Do you know SDN? Do you follow NFV? What about OSS? Those are yesterday's acronyms. The new buzzword is LSO, and it's going to be huge not only for carriers and other service providers, but also for enterprise customers.
Lifecycle Service Orchestration is a catchphrase that embraces the range of activities performed by a telco or other communications service provider. An LSO platform would handle everything from provisioning the customer order to controlling the delivery of the service to gathering metrics and ensuring guaranteed performance levels to remediating fault to providing usage reports to offering analytics to customers.
That's a lot to unpack, but the bottom line is that LSO is going to be big. According to the Service Provider Lifecycle Service Orchestration (LSO) Overview and Market Forecast report published by the Rayno Report in March 2015, LSO will be a $2.75 billion market by 2019 and will combine technologies found today in Operation Support Systems, Software Defined Networks, and Network Functions Virtualization.
According to the Rayno research report, "Global service providers are looking for software that integrates orchestration, fulfillment, control, performance, assurance, usage, analytics, security, and policy of enterprise networking services based on open and interoperable standards, according to our primary research and the results of a market survey of service providers."
OK, good. LSO is the next-generation operations platform for carriers and service providers. What's this mean for the enterprise? Why should anyone care?
Despite all of the past decade's revolution in networking, like Carrier Ethernet and SDN, it is still too difficult for carriers to define services and too hard for customers to comparison shop or even have a universal vocabulary for an RFP. Not only that, but when customers are ready to buy, carriers get bogged down when provisioning anything beyond simple bandwidth.
A lot of hair gets pulled out if the enterprise client wants something complicated, such as a secure network that spans multiple long-haul and last-mile service providers, bridges several cloud providers, and can accommodate mobility and regulatory compliance. Oh, the customers demand detailed pricing breakouts, real-time analytics, service-level accountability, and some degree of control over service delivery.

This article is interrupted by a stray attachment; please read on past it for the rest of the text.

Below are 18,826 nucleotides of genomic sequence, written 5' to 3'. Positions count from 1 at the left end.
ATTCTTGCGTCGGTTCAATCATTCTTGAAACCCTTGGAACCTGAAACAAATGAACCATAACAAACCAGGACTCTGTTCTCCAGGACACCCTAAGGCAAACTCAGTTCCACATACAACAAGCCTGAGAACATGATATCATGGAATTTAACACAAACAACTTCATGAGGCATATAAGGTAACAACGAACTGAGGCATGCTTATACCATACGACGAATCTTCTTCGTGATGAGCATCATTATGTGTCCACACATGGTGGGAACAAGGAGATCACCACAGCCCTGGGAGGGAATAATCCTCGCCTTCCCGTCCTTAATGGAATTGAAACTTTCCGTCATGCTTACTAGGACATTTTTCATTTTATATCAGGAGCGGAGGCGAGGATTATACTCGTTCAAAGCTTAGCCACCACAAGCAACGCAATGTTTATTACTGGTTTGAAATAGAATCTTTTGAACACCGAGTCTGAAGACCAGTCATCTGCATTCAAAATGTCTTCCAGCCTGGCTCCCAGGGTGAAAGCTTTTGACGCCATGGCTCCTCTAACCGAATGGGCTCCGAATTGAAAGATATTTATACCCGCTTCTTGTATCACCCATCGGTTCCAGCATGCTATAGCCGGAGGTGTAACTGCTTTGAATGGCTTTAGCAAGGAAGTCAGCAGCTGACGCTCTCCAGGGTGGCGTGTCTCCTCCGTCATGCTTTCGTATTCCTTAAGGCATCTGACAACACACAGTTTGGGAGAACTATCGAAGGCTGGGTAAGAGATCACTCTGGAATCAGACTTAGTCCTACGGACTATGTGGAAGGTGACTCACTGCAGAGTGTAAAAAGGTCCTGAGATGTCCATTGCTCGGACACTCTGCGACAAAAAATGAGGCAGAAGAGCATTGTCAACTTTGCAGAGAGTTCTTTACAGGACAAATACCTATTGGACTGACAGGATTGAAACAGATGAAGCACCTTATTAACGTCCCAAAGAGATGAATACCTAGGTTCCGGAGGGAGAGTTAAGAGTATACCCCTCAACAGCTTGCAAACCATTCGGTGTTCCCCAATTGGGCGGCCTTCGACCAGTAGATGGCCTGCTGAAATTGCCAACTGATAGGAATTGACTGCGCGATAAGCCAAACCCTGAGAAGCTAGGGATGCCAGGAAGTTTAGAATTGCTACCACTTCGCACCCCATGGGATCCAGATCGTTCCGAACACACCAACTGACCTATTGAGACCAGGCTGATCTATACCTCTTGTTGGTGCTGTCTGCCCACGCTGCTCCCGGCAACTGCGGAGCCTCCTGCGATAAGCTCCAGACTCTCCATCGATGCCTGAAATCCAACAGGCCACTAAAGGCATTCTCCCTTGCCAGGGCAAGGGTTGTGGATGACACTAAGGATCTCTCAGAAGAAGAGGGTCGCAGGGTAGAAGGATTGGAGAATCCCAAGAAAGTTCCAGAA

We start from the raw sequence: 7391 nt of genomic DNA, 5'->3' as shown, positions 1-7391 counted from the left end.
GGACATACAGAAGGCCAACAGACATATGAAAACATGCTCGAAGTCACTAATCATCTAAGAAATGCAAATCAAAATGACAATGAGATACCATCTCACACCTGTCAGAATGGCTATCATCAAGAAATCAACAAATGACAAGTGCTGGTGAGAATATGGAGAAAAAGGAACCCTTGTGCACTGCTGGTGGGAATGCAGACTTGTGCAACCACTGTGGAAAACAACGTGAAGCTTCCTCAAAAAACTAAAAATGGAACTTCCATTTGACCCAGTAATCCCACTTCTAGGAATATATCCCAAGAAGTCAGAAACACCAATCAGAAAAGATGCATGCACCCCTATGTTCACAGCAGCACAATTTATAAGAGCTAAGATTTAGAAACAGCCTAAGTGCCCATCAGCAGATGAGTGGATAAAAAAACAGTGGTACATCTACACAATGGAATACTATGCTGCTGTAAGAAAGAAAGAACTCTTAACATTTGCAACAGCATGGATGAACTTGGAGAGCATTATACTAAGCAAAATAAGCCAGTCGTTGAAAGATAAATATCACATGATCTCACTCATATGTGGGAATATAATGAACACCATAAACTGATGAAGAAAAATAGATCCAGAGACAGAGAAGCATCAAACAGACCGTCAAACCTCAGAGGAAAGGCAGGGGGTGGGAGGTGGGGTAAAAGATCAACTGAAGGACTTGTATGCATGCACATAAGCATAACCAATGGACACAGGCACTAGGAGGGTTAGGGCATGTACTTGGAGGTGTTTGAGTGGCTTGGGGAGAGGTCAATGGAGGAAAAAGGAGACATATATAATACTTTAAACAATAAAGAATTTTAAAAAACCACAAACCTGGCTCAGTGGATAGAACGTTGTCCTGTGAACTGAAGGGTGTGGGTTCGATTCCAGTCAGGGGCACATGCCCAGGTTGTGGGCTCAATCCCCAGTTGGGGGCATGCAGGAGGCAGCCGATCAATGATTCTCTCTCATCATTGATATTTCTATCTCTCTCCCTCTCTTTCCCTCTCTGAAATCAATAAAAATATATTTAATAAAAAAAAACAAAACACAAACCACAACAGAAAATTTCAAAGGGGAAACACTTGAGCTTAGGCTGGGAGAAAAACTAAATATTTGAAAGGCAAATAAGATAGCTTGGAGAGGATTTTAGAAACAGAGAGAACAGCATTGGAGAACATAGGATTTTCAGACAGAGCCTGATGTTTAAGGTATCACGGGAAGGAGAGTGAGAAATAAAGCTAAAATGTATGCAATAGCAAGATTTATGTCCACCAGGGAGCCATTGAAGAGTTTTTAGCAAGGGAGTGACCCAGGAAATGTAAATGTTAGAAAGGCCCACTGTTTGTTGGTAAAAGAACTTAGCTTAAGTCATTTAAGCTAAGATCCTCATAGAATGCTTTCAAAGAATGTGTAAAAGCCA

To meet those types of requests quickly, affordably, and with agility, service providers need to move beyond point solutions to lifecycle service orchestration.
According to the Rayno report, the top priorities are service velocity and agility:
"Better multi-vendor interoperability of services would be one important goal of LSO, but the operators need more. By far the most frequently cited goals in achieving LSO, according to our survey research and interviews, is the ability to deploy dynamic services and speed up the launch of new enterprise network services, from periods of weeks or months to minutes. Summary: Service providers want a better way to launch new offerings and enable customers to provision and manage these products themselves, often through a Web portal."
The Metro Ethernet Forum, a big industry consortium, is one of the drivers behind LSO through its Third Network initiative, announced last September. This is how Network World's Jim Duffy described the Third Network in September:
"The so-called Third Network initiative builds on the Forum's Carrier Ethernet 2.0 specifications for service expansion, application oriented class-of-service, interconnect attributes and manageability. Third Network work includes service orchestration functions, APIs, a protocol independent NaaS information model and service definitions between physical and virtual service endpoints."
The MEF excels at definitions, and has listed a set of six high-level capabilities of LSO based on its Third Network vision: Fulfillment, Control, Performance, Assurance, Usage and Analytics. You can see the detailed breakdown of each of those functions on the MEF's LSO page. This diagram is from that MEF page as well.
The LSO vision is quite compelling. More than that – it really addresses the concern that increasingly complex network services that go beyond pure bandwidth (and other basic connectivity issues like latency, service guarantees, and of course billable cost) are hard to define, hard to provision, and hard to deliver in ways that satisfy increasingly sophisticated customers.
If you are at an enterprise (or are a carrier customer), expect to have conversations about your carriers and service providers about how their LSO solution will save you money and make you more agile. If you are at a service provider, you'd better be ready for that LSO conversation – because your competitors will be soon.
This article is published as part of the IDG Contributor Network. Want to Join?